- slide 1 of 3
I could have retired years ago if I’d been paid a dollar for every client that told me “our website is there just for information, we don’t sell through it."
You don’t sell through it?
If that wasn’t bad enough, they then usually go on to tell me that their customers are highly educated and therefore the language on the site should be appropriately highbrow with loads of jargon and multisyllabic words “because that will make us look intelligent."
If that’s really what you think you’re in big trouble.
It doesn’t matter whether your customers are akin to the uber intelligent Sheldon Coopers of this world (yes, I’m a Big Bang Theory fan), or they barely scraped through their GCSEs (they are the exams 16 year old sit in the UK), your website just has to tell them plainly and simply what you do and how it will help them.
- slide 2 of 3
Open All Hours
‘Open All Hours’ sums up the point of having a website – with one, your business is open 24/7/365. At any point, someone somewhere in the world can take a look at what you can for them and, if they like what they see, can get in touch with you.
But they’ll only get in touch with you if:
a) You convince them you have the answer they’re looking for
b) You tell them in plain English
c) You tell them how to get in touch with you
Ah, there should be a d) there – you tell them how you can help them rather than all about your company.
Yes, not only does your website have to sell, it must also be completely focused on what you can do for your customer. They’re really not that interested about whether you’ve been in business for 25 years, or you’re probably the best accounts in the area or that you have a 40ft office, all they want to know is that you understand their problems and can solve them.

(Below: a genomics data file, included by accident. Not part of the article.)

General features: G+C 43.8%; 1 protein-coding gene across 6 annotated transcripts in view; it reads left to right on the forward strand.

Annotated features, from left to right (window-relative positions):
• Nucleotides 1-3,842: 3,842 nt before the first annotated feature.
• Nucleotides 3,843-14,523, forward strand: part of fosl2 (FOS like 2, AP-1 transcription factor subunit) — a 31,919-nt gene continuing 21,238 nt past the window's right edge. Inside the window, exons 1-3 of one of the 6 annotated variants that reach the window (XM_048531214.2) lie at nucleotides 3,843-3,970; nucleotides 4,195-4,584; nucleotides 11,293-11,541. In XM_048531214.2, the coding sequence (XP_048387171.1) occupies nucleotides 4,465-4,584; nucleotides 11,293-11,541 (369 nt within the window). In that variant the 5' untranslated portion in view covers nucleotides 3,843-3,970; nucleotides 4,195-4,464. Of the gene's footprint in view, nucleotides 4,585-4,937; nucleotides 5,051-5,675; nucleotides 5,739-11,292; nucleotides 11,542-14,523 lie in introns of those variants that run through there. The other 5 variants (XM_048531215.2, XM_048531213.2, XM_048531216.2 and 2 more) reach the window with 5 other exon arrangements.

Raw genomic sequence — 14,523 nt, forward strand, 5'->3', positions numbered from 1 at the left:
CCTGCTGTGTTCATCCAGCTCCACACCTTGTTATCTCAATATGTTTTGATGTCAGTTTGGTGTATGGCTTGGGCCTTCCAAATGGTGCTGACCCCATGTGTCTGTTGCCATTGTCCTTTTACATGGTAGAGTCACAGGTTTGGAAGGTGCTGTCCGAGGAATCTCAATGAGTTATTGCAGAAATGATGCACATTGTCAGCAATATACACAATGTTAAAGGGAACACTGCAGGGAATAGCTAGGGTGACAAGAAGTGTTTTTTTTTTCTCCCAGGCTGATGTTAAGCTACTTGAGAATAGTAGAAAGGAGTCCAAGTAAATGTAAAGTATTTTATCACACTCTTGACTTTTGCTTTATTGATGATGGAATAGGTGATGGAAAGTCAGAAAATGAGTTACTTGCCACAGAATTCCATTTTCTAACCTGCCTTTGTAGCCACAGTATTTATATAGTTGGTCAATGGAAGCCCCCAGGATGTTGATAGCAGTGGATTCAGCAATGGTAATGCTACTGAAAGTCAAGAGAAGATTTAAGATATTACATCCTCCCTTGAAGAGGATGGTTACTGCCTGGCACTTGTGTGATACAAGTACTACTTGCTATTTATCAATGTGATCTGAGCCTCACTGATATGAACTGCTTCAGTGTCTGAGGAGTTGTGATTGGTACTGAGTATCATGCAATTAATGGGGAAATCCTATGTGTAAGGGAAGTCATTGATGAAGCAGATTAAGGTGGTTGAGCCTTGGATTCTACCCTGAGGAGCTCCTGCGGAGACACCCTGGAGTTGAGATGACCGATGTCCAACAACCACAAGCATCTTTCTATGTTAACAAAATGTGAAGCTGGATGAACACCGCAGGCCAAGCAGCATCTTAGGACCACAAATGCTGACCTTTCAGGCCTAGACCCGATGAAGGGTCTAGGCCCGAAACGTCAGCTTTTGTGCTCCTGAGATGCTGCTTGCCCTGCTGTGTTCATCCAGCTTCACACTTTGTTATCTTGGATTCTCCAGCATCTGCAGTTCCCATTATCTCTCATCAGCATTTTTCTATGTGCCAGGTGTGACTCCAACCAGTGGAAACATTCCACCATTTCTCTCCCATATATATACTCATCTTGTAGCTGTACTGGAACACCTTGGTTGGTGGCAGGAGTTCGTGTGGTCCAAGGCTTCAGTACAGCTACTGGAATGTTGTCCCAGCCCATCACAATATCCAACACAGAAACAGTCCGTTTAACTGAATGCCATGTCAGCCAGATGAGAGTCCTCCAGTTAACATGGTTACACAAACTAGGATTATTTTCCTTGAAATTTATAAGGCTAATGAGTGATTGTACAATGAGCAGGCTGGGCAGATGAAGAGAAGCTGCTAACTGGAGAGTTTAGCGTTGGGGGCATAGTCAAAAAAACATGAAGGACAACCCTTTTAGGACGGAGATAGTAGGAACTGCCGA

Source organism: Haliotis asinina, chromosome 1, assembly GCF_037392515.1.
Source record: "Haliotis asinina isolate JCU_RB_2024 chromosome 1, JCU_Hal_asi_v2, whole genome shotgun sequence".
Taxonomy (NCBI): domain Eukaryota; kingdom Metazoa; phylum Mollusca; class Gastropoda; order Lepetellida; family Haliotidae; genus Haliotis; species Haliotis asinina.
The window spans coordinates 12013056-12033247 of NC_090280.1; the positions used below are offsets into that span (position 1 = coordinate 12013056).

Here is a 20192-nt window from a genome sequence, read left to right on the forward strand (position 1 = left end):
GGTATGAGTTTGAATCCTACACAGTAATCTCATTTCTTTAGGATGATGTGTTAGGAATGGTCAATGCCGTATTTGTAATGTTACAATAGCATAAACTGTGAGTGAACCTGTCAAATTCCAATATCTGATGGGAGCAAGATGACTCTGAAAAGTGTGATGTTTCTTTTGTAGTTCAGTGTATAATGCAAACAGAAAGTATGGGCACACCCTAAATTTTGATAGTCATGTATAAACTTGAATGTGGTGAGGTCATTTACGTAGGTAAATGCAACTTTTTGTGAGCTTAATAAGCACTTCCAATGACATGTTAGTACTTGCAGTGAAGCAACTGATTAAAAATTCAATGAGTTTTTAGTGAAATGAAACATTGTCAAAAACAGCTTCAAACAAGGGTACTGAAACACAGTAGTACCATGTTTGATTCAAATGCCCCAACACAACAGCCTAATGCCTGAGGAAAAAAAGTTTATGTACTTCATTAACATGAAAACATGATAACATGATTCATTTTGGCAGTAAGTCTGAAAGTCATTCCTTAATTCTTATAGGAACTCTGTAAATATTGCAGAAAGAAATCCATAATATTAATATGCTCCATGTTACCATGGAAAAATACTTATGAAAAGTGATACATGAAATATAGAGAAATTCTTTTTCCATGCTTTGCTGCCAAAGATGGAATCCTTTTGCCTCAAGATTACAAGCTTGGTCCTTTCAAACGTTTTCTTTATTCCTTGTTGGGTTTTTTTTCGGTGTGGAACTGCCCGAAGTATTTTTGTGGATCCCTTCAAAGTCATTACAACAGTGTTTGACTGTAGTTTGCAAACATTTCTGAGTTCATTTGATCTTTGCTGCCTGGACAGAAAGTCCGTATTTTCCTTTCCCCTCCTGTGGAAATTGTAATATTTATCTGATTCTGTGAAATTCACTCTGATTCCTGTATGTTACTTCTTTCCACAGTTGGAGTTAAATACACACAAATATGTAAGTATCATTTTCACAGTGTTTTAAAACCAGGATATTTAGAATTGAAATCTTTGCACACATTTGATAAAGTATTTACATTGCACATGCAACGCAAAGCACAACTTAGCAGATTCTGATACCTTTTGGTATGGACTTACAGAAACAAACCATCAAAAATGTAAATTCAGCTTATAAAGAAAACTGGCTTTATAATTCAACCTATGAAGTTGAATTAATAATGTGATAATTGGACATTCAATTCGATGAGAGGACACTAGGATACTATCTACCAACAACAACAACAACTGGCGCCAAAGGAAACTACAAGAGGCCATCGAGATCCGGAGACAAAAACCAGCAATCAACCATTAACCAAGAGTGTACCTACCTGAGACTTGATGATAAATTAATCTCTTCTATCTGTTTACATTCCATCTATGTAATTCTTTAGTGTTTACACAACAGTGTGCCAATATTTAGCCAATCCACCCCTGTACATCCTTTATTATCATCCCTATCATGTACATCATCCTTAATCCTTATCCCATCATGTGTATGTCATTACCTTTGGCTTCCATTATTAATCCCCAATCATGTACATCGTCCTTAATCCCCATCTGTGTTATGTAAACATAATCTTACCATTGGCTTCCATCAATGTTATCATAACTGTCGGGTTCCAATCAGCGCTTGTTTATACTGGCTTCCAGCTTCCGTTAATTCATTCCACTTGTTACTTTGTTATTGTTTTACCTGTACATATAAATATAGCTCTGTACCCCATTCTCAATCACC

- slide 3 of 3
How Your Website Copy Should Look
If you don't agree with anything I’ve said so far, that’s fine, but your website won’t sell a bean.
It isn’t glorified brochure it is a sales tool. If you treat it as the former you’ll be throwing money down the drain and giving your competitors a leg up.
If your website:
- Isn’t treated as a sales tool
- Spouts on about your company
- Ignores the needs of your customers
You might as well take it down now.
To get a return on your investment its content must be:
- 100% focused on the needs of your customers
- Written simply in a way that addresses the reader
- All about the benefits of what you do
- Relevant and interesting
Every piece of marketing you produce – whether it’s a print brochure, e-newsletter or piece of website copy – must sell to your customer. If it doesn’t, what’s the point?
Come on guys – get serious about your business and get that website of yours up to scratch.